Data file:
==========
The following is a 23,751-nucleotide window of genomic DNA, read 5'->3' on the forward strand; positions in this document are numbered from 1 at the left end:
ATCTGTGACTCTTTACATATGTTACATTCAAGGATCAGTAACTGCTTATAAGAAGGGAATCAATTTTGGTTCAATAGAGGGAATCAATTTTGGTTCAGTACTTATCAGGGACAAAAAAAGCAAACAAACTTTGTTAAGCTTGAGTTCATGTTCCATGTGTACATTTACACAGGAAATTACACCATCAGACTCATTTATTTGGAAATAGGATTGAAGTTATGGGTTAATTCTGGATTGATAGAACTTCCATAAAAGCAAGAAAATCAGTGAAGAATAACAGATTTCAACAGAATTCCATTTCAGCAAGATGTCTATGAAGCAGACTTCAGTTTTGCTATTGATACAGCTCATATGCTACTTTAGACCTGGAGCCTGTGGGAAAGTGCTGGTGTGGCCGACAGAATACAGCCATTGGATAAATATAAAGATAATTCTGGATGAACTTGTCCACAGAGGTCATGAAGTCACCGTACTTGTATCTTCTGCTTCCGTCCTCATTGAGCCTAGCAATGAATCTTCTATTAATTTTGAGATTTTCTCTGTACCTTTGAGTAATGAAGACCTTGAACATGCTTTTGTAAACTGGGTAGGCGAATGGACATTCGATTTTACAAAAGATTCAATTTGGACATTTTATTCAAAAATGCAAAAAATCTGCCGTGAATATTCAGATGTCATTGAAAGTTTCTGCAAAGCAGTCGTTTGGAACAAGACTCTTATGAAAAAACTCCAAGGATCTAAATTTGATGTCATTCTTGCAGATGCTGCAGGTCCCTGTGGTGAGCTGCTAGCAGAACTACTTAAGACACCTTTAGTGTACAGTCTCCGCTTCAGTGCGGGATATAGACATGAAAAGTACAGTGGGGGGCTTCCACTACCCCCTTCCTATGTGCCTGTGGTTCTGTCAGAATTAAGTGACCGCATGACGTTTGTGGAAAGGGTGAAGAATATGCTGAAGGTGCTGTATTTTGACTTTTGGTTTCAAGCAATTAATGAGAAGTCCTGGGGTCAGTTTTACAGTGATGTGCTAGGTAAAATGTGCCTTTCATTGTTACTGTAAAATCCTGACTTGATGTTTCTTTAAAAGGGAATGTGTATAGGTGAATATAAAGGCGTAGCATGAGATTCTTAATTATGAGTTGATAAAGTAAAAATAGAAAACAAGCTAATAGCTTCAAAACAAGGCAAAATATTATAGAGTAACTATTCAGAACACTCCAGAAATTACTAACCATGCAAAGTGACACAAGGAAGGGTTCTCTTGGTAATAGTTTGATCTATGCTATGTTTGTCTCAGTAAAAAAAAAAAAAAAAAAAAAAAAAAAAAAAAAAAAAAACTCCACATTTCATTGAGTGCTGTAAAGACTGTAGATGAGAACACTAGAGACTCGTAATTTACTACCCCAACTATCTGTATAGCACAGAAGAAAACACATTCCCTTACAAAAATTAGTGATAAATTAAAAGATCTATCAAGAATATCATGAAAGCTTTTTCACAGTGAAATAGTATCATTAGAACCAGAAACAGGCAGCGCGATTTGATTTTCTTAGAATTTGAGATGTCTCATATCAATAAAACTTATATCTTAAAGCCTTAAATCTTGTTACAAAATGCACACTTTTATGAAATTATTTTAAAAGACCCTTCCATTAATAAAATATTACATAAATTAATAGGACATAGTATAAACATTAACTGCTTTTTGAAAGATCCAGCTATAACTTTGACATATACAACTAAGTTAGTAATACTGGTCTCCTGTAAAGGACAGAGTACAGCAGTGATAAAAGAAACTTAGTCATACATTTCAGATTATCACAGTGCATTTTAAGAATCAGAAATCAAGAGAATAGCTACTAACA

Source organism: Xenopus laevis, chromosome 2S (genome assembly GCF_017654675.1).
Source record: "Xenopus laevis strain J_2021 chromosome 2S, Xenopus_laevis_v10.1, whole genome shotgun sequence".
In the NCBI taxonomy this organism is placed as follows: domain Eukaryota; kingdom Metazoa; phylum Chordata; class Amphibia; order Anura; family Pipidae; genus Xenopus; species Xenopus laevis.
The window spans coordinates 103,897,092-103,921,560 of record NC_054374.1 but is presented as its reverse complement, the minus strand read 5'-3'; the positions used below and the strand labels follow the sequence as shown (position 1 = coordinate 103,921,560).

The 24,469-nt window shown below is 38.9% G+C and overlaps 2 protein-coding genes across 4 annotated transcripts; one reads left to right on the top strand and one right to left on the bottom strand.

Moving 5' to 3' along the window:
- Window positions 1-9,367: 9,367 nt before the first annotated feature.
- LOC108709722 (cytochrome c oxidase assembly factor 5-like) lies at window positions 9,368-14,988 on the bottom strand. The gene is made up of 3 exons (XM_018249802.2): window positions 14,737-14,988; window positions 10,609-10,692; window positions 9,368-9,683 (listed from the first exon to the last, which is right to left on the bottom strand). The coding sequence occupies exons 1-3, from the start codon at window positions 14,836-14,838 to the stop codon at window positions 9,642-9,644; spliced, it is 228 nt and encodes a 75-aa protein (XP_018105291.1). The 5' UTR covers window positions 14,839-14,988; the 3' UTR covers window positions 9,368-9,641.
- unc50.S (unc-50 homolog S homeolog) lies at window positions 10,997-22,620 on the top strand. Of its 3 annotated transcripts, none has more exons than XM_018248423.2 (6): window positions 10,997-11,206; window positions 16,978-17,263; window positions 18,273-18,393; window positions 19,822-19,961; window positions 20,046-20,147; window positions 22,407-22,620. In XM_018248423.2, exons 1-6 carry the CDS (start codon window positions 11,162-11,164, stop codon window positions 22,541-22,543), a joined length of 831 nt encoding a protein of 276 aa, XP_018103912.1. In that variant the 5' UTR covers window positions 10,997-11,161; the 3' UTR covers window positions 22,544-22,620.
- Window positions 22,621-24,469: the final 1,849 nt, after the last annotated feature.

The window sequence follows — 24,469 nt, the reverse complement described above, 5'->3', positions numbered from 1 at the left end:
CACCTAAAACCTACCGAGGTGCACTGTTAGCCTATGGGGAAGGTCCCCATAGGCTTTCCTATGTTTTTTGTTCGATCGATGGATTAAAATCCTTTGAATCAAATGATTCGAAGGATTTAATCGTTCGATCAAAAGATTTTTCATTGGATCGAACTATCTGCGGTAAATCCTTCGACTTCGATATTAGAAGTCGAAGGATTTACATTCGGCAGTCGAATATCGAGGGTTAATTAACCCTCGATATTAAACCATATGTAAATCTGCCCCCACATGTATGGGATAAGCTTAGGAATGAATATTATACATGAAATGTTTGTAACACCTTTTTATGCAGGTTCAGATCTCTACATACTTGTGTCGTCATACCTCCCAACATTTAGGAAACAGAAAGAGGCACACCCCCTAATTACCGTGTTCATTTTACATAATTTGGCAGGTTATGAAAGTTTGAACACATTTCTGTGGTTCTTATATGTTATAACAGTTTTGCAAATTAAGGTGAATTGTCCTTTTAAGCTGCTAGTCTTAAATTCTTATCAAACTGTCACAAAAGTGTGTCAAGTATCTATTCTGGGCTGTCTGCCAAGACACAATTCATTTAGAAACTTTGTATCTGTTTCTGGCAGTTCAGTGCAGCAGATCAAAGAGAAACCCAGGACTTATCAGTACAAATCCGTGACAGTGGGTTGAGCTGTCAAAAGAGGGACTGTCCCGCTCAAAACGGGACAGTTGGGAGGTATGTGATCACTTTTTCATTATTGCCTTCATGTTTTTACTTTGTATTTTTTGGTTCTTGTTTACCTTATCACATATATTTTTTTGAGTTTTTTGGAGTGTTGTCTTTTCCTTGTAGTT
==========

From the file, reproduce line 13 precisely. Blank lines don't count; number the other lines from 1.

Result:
The window sequence follows — 24,469 nt, the reverse complement described above, 5'->3', positions numbered from 1 at the left end: